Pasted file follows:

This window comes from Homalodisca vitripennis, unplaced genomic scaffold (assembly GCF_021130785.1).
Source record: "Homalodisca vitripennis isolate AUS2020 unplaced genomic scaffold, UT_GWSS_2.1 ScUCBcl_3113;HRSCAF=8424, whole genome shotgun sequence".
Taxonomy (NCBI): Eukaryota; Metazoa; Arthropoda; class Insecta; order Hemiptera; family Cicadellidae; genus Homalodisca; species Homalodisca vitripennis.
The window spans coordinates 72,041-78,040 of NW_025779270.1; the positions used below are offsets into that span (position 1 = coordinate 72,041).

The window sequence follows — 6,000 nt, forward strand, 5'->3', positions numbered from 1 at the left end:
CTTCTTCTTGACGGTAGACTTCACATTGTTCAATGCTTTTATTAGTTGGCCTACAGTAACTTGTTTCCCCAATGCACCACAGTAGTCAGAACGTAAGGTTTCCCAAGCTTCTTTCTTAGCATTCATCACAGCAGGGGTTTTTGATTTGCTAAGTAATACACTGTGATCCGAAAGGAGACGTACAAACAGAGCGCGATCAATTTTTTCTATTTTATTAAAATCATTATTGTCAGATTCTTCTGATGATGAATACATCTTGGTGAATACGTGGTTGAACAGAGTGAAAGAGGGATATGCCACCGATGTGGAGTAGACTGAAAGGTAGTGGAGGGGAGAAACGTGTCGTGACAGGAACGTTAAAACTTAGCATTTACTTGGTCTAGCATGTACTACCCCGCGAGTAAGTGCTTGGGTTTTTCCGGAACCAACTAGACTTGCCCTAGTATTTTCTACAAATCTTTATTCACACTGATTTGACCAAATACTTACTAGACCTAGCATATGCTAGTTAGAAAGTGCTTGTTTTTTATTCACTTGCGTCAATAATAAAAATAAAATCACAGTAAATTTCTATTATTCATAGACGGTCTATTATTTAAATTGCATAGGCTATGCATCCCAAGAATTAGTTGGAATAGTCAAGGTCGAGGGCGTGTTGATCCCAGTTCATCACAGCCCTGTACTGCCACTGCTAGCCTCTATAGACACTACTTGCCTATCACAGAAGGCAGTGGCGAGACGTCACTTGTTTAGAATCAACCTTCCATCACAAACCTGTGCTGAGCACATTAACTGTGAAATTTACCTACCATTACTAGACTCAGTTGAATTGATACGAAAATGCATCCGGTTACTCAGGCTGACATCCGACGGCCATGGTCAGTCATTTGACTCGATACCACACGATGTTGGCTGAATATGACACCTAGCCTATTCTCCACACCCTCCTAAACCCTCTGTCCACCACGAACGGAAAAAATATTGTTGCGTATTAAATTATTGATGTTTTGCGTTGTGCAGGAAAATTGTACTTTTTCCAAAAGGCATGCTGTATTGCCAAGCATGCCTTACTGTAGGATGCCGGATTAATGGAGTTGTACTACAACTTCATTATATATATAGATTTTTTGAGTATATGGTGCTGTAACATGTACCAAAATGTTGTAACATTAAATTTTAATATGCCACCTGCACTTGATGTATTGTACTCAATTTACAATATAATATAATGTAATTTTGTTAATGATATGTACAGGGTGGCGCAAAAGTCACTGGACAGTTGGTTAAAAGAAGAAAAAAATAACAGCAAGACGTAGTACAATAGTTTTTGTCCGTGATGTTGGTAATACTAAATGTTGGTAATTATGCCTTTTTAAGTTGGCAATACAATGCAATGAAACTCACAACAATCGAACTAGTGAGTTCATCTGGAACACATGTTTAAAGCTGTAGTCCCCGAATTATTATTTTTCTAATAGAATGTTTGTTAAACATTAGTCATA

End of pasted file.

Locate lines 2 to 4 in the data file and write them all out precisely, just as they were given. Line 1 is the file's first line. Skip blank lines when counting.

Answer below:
Source record: "Homalodisca vitripennis isolate AUS2020 unplaced genomic scaffold, UT_GWSS_2.1 ScUCBcl_3113;HRSCAF=8424, whole genome shotgun sequence".
Taxonomy (NCBI): Eukaryota; Metazoa; Arthropoda; class Insecta; order Hemiptera; family Cicadellidae; genus Homalodisca; species Homalodisca vitripennis.
The window spans coordinates 72,041-78,040 of NW_025779270.1; the positions used below are offsets into that span (position 1 = coordinate 72,041).